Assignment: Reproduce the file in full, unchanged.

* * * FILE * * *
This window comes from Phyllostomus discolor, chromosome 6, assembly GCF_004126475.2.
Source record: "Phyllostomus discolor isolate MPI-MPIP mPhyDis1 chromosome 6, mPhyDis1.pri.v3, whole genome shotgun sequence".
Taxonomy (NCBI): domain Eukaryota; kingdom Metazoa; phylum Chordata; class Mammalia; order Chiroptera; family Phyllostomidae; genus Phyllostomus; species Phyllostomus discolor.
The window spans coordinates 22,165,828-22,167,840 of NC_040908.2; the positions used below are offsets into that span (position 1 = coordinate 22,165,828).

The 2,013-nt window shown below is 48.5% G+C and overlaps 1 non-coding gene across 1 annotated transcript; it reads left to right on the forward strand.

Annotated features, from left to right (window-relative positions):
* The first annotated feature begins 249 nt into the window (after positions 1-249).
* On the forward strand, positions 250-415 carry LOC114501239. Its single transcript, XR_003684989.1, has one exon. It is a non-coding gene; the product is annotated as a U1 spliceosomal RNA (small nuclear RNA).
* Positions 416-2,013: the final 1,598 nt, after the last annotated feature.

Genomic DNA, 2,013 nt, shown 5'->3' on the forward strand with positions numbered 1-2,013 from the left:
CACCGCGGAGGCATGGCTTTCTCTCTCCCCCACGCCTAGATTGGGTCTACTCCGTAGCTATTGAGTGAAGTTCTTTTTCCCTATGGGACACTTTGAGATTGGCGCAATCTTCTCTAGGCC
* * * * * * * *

This window comes from Phyllostomus discolor, chromosome 6, assembly GCF_004126475.2.
Source record: "Phyllostomus discolor isolate MPI-MPIP mPhyDis1 chromosome 6, mPhyDis1.pri.v3, whole genome shotgun sequence".
Taxonomy (NCBI): domain Eukaryota; kingdom Metazoa; phylum Chordata; class Mammalia; order Chiroptera; family Phyllostomidae; genus Phyllostomus; species Phyllostomus discolor.
The window spans coordinates 22,165,828-22,167,840 of NC_040908.2; the positions used below are offsets into that span (position 1 = coordinate 22,165,828).

The 2,013-nt window shown below is 48.5% G+C and overlaps 1 non-coding gene across 1 annotated transcript; it reads left to right on the forward strand.

Annotated features, from left to right (window-relative positions):
* The first annotated feature begins 249 nt into the window (after positions 1-249).
* On the forward strand, positions 250-415 carry LOC114501239. Its single transcript, XR_003684989.1, has one exon. It is a non-coding gene; the product is annotated as a U1 spliceosomal RNA (small nuclear RNA).
* Positions 416-2,013: the final 1,598 nt, after the last annotated feature.

Genomic DNA, 2,013 nt, shown 5'->3' on the forward strand with positions numbered 1-2,013 from the left:
CACCGCGGAGGCATGGCTTTCTCTCTCCCCCACGCCTAGATTGGGTCTACTCCGTAGCTATTGAGTGAAGTTCTTTTTCCCTATGGGACACTTTGAGATTGGCGCAATCTTCTCTAGGCC